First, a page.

A new study from Spain suggests that regular intake of fish containing vitamin D, calcium and omega-3 fatty acids may be of importance to maintain bone mass.
The observational study measured fish intake and bone mass of the phalanges of 151 healthy women with mean age of 35 years (1). The study results showed significantly higher bone mass in the group with a fish intake of 5–7 servings per week, compared to 0–2 servings per week. Participants who ate fish frequently (four or more servings per week) had significantly higher levels of vitamin D than the women who ate fish less than three times per week.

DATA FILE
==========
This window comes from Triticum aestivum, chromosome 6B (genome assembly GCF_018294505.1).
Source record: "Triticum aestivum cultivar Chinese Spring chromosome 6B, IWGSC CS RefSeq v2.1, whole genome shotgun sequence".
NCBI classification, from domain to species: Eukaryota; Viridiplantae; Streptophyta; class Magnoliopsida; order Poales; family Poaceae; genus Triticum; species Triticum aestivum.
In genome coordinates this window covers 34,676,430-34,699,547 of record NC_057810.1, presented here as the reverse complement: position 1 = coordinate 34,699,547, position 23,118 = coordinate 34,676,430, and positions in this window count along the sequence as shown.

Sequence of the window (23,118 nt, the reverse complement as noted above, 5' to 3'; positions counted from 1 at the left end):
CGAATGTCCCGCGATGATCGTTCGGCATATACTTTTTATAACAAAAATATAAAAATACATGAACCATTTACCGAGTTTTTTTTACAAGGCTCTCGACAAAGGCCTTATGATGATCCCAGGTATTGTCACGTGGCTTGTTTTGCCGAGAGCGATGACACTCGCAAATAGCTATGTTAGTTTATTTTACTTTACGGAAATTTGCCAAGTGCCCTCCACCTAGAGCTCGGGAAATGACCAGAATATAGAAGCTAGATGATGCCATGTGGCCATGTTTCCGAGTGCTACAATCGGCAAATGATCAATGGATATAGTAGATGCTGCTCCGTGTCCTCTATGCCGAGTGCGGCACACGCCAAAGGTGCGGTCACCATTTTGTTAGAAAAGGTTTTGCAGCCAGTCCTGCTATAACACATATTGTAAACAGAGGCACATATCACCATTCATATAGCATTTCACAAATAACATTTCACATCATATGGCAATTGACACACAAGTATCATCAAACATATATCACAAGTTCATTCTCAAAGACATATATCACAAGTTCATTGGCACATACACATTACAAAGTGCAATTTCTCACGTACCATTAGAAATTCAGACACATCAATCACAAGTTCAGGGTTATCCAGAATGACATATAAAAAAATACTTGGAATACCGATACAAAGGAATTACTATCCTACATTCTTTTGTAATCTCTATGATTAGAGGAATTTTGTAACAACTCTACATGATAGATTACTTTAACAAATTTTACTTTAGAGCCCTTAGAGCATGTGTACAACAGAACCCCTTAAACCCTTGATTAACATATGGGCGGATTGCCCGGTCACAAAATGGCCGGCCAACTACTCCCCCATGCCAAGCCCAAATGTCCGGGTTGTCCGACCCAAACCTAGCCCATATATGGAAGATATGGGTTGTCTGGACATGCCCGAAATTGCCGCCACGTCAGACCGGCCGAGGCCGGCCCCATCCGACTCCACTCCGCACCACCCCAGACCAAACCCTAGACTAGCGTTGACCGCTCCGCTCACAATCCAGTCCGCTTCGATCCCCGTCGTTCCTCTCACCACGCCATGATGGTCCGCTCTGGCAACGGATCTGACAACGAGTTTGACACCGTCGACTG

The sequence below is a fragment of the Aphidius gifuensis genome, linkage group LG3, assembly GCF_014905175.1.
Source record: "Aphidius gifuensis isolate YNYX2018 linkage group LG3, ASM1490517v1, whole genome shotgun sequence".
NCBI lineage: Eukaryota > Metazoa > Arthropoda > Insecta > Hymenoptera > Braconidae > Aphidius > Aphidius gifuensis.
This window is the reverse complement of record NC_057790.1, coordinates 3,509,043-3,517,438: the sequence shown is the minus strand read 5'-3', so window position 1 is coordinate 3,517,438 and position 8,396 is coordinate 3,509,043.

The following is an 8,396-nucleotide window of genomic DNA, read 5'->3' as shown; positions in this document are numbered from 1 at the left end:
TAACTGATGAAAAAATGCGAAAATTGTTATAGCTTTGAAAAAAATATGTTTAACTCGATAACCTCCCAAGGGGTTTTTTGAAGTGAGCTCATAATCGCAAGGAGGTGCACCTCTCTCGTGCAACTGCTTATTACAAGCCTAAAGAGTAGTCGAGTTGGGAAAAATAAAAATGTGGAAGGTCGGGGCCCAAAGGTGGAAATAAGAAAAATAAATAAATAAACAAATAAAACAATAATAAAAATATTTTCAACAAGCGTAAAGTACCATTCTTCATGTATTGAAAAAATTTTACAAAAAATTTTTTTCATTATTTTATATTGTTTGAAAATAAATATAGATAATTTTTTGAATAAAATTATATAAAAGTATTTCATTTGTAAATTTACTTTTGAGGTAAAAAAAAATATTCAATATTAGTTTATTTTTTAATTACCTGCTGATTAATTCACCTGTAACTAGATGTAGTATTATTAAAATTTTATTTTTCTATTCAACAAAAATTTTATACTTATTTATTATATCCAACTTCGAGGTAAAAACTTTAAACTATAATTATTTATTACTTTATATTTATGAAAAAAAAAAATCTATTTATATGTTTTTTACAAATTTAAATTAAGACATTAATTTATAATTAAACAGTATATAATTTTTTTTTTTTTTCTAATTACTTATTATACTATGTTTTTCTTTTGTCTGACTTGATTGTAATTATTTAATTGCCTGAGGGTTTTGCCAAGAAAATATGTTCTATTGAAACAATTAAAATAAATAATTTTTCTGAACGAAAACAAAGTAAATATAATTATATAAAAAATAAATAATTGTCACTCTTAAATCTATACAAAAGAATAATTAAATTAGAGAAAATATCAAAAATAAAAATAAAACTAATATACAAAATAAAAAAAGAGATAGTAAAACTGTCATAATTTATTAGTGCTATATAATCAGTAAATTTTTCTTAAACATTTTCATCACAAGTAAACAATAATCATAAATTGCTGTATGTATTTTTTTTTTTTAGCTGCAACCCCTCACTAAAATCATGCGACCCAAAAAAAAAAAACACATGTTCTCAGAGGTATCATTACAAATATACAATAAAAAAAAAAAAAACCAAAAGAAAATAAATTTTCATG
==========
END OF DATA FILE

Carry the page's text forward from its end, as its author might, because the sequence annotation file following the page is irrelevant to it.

The researchers concluded that increased fish consumption may be helpful in maintaining an adequate bone mass. Regular fish consumption is recommended for a healthy diet. Spain has one of the highest annual per capita consumptions of fish worldwide with an average of 100 g per person per day. As (especially oily) fish is a rich source of omega-3 polyunsaturated fatty acids, vitamins (such as A and D), minerals (e.g., calcium and magnesium) and trace elements (e.g., selenium and zinc) – nutrients that were shown to have positive effects on bone characteristics – it has been proposed that consuming fish could improve bone health. In Spain, fish consumption accounts for 87% of total dietary vitamin D intake.